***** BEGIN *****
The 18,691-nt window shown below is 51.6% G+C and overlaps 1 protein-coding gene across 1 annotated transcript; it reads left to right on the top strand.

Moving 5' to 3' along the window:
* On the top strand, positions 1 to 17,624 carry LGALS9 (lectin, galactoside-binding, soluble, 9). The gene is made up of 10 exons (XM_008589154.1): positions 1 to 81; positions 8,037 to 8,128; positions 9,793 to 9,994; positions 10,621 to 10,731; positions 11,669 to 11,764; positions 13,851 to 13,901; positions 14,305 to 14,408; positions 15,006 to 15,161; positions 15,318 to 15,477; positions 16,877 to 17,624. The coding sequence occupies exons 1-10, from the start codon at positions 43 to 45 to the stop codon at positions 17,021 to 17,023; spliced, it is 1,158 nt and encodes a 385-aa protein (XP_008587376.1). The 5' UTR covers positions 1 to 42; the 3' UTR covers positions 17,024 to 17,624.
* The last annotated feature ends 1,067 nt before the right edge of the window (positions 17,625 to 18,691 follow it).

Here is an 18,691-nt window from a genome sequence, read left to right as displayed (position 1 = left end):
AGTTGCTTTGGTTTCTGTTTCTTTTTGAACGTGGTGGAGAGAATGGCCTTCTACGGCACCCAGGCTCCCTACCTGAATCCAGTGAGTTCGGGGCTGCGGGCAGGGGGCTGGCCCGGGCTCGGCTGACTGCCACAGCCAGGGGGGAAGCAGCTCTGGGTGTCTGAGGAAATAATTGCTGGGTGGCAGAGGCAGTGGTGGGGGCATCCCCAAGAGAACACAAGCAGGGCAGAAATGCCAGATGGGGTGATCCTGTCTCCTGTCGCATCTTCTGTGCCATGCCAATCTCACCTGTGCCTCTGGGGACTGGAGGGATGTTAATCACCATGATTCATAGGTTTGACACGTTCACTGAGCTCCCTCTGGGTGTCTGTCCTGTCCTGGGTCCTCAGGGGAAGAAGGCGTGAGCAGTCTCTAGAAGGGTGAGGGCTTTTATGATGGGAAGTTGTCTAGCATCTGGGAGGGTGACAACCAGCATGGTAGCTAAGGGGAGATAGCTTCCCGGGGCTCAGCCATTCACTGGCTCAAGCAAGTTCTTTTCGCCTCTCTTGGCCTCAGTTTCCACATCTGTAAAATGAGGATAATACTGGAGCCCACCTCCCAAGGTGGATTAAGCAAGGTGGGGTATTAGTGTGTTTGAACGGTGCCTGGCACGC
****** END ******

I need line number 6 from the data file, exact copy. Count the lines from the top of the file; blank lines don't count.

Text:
AGTTGCTTTGGTTTCTGTTTCTTTTTGAACGTGGTGGAGAGAATGGCCTTCTACGGCACCCAGGCTCCCTACCTGAATCCAGTGAGTTCGGGGCTGCGGGCAGGGGGCTGGCCCGGGCTCGGCTGACTGCCACAGCCAGGGGGGAAGCAGCTCTGGGTGTCTGAGGAAATAATTGCTGGGTGGCAGAGGCAGTGGTGGGGGCATCCCCAAGAGAACACAAGCAGGGCAGAAATGCCAGATGGGGTGATCCTGTCTCCTGTCGCATCTTCTGTGCCATGCCAATCTCACCTGTGCCTCTGGGGACTGGAGGGATGTTAATCACCATGATTCATAGGTTTGACACGTTCACTGAGCTCCCTCTGGGTGTCTGTCCTGTCCTGGGTCCTCAGGGGAAGAAGGCGTGAGCAGTCTCTAGAAGGGTGAGGGCTTTTATGATGGGAAGTTGTCTAGCATCTGGGAGGGTGACAACCAGCATGGTAGCTAAGGGGAGATAGCTTCCCGGGGCTCAGCCATTCACTGGCTCAAGCAAGTTCTTTTCGCCTCTCTTGGCCTCAGTTTCCACATCTGTAAAATGAGGATAATACTGGAGCCCACCTCCCAAGGTGGATTAAGCAAGGTGGGGTATTAGTGTGTTTGAACGGTGCCTGGCACGC